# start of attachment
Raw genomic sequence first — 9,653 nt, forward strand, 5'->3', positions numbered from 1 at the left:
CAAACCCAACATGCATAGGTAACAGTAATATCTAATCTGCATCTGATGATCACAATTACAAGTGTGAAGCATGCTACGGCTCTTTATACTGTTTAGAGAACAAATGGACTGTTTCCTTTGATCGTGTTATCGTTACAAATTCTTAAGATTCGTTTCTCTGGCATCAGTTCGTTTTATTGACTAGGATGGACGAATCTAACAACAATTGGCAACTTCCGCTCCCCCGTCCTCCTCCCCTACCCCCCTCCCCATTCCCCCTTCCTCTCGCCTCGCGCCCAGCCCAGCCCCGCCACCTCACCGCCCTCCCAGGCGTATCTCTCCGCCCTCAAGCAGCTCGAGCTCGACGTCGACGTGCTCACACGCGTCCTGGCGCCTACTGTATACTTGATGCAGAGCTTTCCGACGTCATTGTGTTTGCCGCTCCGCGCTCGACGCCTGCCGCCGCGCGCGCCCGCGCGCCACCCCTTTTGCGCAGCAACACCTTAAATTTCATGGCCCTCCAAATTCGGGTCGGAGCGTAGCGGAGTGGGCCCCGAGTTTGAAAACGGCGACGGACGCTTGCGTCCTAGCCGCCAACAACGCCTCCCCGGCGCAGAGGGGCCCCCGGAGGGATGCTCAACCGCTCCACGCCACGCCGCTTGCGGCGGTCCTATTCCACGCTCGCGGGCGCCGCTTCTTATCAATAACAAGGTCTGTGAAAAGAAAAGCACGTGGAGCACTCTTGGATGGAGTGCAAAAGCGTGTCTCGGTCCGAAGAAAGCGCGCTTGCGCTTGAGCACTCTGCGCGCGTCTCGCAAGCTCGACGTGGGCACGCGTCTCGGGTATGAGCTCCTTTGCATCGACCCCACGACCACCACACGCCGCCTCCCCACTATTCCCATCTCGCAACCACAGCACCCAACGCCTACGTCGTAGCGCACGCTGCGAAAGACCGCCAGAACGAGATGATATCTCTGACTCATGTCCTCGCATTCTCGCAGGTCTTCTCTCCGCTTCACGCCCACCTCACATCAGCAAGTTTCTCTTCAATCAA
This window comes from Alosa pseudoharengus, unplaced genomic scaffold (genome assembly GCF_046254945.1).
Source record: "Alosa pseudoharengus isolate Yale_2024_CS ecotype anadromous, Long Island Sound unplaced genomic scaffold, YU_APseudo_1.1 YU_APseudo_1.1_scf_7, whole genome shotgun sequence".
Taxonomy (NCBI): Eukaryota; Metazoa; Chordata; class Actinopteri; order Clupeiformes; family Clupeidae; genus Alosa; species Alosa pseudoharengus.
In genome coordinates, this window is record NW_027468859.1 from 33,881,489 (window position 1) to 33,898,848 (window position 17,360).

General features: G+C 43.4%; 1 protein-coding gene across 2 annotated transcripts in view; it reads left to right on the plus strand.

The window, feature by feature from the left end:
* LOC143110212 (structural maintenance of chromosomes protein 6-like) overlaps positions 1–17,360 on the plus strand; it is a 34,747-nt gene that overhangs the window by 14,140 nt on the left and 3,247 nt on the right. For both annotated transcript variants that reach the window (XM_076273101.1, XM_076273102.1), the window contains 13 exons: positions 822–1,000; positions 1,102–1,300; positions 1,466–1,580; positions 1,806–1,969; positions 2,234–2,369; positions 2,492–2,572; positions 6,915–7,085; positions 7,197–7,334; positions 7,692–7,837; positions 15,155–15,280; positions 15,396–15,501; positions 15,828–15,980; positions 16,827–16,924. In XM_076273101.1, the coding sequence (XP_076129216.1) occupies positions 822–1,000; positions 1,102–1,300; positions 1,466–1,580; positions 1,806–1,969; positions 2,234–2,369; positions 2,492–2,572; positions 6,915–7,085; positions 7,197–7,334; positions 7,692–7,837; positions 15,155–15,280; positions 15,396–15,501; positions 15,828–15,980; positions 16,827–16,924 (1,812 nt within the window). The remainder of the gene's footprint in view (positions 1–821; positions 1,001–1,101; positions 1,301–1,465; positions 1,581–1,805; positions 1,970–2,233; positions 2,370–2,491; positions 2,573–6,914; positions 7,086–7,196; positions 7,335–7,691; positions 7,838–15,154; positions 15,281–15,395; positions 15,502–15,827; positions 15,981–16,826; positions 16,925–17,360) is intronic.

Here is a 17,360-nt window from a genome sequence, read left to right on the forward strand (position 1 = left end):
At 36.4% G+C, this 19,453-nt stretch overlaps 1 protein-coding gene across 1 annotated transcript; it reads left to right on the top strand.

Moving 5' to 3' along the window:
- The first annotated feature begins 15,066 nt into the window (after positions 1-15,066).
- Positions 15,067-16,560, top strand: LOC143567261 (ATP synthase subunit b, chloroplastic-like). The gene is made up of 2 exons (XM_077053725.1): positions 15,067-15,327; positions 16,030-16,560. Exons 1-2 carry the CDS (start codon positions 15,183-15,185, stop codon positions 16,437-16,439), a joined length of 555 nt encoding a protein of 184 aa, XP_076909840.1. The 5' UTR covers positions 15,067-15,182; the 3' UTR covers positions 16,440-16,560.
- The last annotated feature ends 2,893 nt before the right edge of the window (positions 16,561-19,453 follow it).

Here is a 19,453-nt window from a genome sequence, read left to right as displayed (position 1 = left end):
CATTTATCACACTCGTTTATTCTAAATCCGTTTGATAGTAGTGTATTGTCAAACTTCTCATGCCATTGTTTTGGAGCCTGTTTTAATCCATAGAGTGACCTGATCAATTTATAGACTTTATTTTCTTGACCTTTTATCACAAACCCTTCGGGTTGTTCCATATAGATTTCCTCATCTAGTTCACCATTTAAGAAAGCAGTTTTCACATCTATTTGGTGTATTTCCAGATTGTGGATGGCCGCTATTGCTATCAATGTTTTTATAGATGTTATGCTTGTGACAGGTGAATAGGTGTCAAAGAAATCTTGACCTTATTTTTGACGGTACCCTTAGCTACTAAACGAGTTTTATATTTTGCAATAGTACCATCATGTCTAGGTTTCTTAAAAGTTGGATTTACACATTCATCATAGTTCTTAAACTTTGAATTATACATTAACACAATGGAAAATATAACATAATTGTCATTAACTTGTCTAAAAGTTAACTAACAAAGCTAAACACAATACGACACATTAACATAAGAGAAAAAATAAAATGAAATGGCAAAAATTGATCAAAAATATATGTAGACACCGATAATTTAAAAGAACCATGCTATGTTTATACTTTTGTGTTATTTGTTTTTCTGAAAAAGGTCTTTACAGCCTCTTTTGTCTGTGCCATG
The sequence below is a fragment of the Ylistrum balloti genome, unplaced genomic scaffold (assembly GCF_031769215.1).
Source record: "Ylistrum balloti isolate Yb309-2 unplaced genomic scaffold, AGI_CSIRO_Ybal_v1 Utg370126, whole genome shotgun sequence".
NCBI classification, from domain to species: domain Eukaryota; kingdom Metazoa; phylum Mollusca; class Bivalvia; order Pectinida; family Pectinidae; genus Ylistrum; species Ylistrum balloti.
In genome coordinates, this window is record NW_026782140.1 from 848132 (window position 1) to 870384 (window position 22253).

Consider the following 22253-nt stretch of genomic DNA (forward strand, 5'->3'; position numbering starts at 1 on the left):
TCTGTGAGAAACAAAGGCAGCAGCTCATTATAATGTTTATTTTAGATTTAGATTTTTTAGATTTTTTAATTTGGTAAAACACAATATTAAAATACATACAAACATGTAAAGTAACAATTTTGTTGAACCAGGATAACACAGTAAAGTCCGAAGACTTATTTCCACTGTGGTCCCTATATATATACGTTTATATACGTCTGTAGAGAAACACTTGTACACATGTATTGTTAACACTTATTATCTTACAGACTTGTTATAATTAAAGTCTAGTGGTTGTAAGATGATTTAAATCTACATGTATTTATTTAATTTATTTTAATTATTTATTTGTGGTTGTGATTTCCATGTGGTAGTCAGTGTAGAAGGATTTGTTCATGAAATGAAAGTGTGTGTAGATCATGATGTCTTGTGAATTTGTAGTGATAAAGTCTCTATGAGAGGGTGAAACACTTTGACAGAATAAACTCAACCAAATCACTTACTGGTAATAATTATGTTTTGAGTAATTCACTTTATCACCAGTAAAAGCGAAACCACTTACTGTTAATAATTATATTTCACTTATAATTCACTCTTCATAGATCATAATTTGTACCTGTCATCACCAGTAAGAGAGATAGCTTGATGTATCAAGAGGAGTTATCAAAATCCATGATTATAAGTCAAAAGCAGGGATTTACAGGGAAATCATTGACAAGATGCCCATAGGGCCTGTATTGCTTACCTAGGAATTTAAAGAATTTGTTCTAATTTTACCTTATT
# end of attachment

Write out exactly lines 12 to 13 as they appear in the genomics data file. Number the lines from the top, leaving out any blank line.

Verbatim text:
Moving 5' to 3' along the window:
- The first annotated feature begins 15,066 nt into the window (after positions 1-15,066).